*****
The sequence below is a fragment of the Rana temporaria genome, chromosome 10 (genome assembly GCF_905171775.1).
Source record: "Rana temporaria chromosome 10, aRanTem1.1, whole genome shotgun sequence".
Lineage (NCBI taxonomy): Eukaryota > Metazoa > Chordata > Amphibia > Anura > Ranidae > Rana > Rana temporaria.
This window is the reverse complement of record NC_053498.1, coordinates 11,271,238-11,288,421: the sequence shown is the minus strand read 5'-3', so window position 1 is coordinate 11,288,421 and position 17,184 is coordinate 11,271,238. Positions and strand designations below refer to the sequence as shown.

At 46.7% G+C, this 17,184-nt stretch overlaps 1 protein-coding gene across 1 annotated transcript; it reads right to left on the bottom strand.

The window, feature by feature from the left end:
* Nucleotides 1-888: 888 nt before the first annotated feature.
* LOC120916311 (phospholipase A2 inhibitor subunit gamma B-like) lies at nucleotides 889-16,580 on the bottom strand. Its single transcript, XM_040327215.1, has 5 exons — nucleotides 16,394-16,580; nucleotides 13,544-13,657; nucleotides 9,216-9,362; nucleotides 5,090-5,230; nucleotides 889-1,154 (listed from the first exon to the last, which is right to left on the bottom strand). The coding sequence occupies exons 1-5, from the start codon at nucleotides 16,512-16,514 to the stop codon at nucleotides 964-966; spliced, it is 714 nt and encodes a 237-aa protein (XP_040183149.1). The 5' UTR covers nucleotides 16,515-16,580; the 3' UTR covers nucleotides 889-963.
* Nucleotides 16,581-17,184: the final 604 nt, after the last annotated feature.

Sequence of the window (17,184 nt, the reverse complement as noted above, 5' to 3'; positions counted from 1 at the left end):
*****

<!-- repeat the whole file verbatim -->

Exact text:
The sequence below is a fragment of the Rana temporaria genome, chromosome 10 (genome assembly GCF_905171775.1).
Source record: "Rana temporaria chromosome 10, aRanTem1.1, whole genome shotgun sequence".
Lineage (NCBI taxonomy): Eukaryota > Metazoa > Chordata > Amphibia > Anura > Ranidae > Rana > Rana temporaria.
This window is the reverse complement of record NC_053498.1, coordinates 11,271,238-11,288,421: the sequence shown is the minus strand read 5'-3', so window position 1 is coordinate 11,288,421 and position 17,184 is coordinate 11,271,238. Positions and strand designations below refer to the sequence as shown.

At 46.7% G+C, this 17,184-nt stretch overlaps 1 protein-coding gene across 1 annotated transcript; it reads right to left on the bottom strand.

The window, feature by feature from the left end:
* Nucleotides 1-888: 888 nt before the first annotated feature.
* LOC120916311 (phospholipase A2 inhibitor subunit gamma B-like) lies at nucleotides 889-16,580 on the bottom strand. Its single transcript, XM_040327215.1, has 5 exons — nucleotides 16,394-16,580; nucleotides 13,544-13,657; nucleotides 9,216-9,362; nucleotides 5,090-5,230; nucleotides 889-1,154 (listed from the first exon to the last, which is right to left on the bottom strand). The coding sequence occupies exons 1-5, from the start codon at nucleotides 16,512-16,514 to the stop codon at nucleotides 964-966; spliced, it is 714 nt and encodes a 237-aa protein (XP_040183149.1). The 5' UTR covers nucleotides 16,515-16,580; the 3' UTR covers nucleotides 889-963.
* Nucleotides 16,581-17,184: the final 604 nt, after the last annotated feature.

Sequence of the window (17,184 nt, the reverse complement as noted above, 5' to 3'; positions counted from 1 at the left end):